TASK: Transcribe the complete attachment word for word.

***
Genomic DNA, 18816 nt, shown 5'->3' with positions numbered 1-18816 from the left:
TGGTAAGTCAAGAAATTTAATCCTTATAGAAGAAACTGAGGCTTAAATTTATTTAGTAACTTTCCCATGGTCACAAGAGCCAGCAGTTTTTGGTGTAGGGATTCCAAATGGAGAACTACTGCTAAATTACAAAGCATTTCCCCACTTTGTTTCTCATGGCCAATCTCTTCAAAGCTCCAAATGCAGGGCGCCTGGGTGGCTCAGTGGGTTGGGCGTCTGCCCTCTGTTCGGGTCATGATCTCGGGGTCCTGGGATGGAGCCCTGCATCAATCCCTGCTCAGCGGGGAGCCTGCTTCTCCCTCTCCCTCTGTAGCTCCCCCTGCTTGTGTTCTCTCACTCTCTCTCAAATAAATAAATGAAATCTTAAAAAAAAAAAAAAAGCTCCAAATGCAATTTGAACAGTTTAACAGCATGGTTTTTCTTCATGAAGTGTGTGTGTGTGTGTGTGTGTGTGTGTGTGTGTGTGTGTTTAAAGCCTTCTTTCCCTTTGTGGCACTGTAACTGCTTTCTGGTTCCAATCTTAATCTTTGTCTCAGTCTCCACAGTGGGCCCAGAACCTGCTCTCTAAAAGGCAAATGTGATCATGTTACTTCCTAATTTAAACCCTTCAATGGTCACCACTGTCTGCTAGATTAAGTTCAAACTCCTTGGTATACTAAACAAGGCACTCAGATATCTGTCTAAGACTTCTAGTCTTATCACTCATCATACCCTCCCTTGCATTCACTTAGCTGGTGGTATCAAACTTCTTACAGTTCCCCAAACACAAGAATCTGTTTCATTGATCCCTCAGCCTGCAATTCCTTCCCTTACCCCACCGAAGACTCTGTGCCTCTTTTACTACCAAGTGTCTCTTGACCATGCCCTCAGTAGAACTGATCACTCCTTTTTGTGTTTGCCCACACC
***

Genomic DNA, 18816 nt, shown 5'->3' with positions numbered 1-18816 from the left:
TGGTAAGTCAAGAAATTTAATCCTTATAGAAGAAACTGAGGCTTAAATTTATTTAGTAACTTTCCCATGGTCACAAGAGCCAGCAGTTTTTGGTGTAGGGATTCCAAATGGAGAACTACTGCTAAATTACAAAGCATTTCCCCACTTTGTTTCTCATGGCCAATCTCTTCAAAGCTCCAAATGCAGGGCGCCTGGGTGGCTCAGTGGGTTGGGCGTCTGCCCTCTGTTCGGGTCATGATCTCGGGGTCCTGGGATGGAGCCCTGCATCAATCCCTGCTCAGCGGGGAGCCTGCTTCTCCCTCTCCCTCTGTAGCTCCCCCTGCTTGTGTTCTCTCACTCTCTCTCAAATAAATAAATGAAATCTTAAAAAAAAAAAAAAAGCTCCAAATGCAATTTGAACAGTTTAACAGCATGGTTTTTCTTCATGAAGTGTGTGTGTGTGTGTGTGTGTGTGTGTGTGTGTGTGTGTTTAAAGCCTTCTTTCCCTTTGTGGCACTGTAACTGCTTTCTGGTTCCAATCTTAATCTTTGTCTCAGTCTCCACAGTGGGCCCAGAACCTGCTCTCTAAAAGGCAAATGTGATCATGTTACTTCCTAATTTAAACCCTTCAATGGTCACCACTGTCTGCTAGATTAAGTTCAAACTCCTTGGTATACTAAACAAGGCACTCAGATATCTGTCTAAGACTTCTAGTCTTATCACTCATCATACCCTCCCTTGCATTCACTTAGCTGGTGGTATCAAACTTCTTACAGTTCCCCAAACACAAGAATCTGTTTCATTGATCCCTCAGCCTGCAATTCCTTCCCTTACCCCACCGAAGACTCTGTGCCTCTTTTACTACCAAGTGTCTCTTGACCATGCCCTCAGTAGAACTGATCACTCCTTTTTGTGTTTGCCCACACC